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Count matching values in matching columns

Excel formula: Count matching values in matching columns

To count matching values in matching columns, you can use the SUMPRODUCT function together with the ISNUMBER and MATCH functions. In the example shown, the formula in J6 is:


where data (B5:G14) and headers (B4:G4) are named ranges. The result is 22, since there are 22 values that are either "z" or "c" in columns labeled "A" or "B".


In this example, the goal is to count "z" or "c" values in the named range data, but only when the column header is "A" or "B". The formula used to perform this calculation is based on the SUMPRODUCT function:


Working from the inside out, note that SUMPRODUCT contains a single argument, which is composed of this expression:


This expression is formed from two parts, each representing a logical test. The left part tests column headers, and the right tests values.  The two parts are joined with multiplication (*) because the overall logic is AND, and multiplication corresponds to AND in Boolean algebra.

On the left, the MATCH function is used with the ISNUMBER function to match target columns:

ISNUMBER(MATCH(headers,{"A","B"},0)) // match "A" or "B"

Inside MATCH, notice the arguments are "reversed" to maintain the existing data structure: the header values are used for the lookup_value argument, and the array argument is provided as an array constant that contains the values we are looking for, "A" and "B". The result from MATCH is an array composed of #N/A errors or numbers. The numbers indicate matched positions:


There are 6 items in this array because we are testing 6 columns. The numbers represent matched columns and errors represent columns that do not match. This array is returned and handed off to the ISNUMBER function:

ISNUMBER({1,2,#N/A,1,2,#N/A}) // convert to TRUE or FALSE

which returns an array like this:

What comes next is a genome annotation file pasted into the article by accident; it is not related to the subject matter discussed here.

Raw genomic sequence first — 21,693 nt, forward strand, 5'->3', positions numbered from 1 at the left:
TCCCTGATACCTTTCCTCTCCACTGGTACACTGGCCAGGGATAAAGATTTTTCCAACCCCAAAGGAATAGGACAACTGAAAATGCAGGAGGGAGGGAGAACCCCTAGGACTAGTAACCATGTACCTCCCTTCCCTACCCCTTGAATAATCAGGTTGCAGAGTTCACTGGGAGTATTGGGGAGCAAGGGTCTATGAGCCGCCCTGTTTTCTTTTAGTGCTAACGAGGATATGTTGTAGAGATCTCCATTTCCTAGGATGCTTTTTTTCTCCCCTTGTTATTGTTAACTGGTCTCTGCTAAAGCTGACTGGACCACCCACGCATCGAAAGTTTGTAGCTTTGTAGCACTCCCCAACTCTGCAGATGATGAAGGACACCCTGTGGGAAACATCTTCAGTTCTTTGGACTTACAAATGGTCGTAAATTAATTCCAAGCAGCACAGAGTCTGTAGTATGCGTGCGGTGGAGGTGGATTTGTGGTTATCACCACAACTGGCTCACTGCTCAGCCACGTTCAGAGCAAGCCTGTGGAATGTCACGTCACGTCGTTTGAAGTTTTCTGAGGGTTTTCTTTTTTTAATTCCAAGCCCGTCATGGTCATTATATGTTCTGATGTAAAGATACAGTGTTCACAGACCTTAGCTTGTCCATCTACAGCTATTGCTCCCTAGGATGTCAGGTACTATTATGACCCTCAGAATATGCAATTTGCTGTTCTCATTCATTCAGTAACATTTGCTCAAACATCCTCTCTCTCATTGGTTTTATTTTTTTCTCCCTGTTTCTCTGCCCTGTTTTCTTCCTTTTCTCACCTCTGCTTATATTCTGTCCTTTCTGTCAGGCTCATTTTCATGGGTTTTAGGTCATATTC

Note the TRUE values correspond to columns that are either "A" or "B". This completes the column matching logic.

On the right side of the expression, we have similar logic to test the values themselves:


The MATCH function is again used to check for two values "z" or "c" with the same reversed argument approach. Because the named range data contains 60 values, the result from MATCH is an array with 60 values:


The ISNUMBER function again translates this array into TRUE and FALSE values:


Now the original expression above (inside SUMPRODUCT) can be written like this:


Note the multiplication operator is still there, just after the first array. In Excel any math operation will automatically convert TRUE and FALSE values to their numeric equivalents, 1 and 0. This means you can think of the expression like this:


After the expression is evaluated, we have a single array like this:


This array is delivered to the SUMPRODUCT function as the array1 argument. Then, with only one array to process, SUMPRODUCT sums the items in the array and returns a final result: 22.

Note: although SUMPRODUCT can handle multiple arrays as separate arguments, you will see many formulas that place all logic into a single argument. Doing so takes advantage of the fact that Excel automatically coerces TRUE and FALSE values to 1s and 0s during any math operation. When the logic is separated into separate arrays, an additional step must be taken to convert to 1s and 0s. For more details, see Why SUMPRODUCT?

Contains logic

In the example shown above testing logic is "equal to". The columns must be equal to "A" or "B" and the values must be equal to "z" or "c". But sometimes you need to test with "contains" logic. For example, test for values that contain "z" or contain "c".

One consequence of reversing the arguments inside the MATCH function is that wildcards can't be used with the lookup values, because these values appear as the array argument. If you need to test values using contains logic, you can switch to another approach based on ISNUMBER with the SEARCH function. For example, to match values that contain "x" or "c", you can use an expression like this:


Note we are joining each test with the addition operator (+) because in Boolean algebra addition corresponds to OR logic. The final formula would then look like this:


Note an additional set of parentheses () have been added to control order of operations.

Dave Bruns

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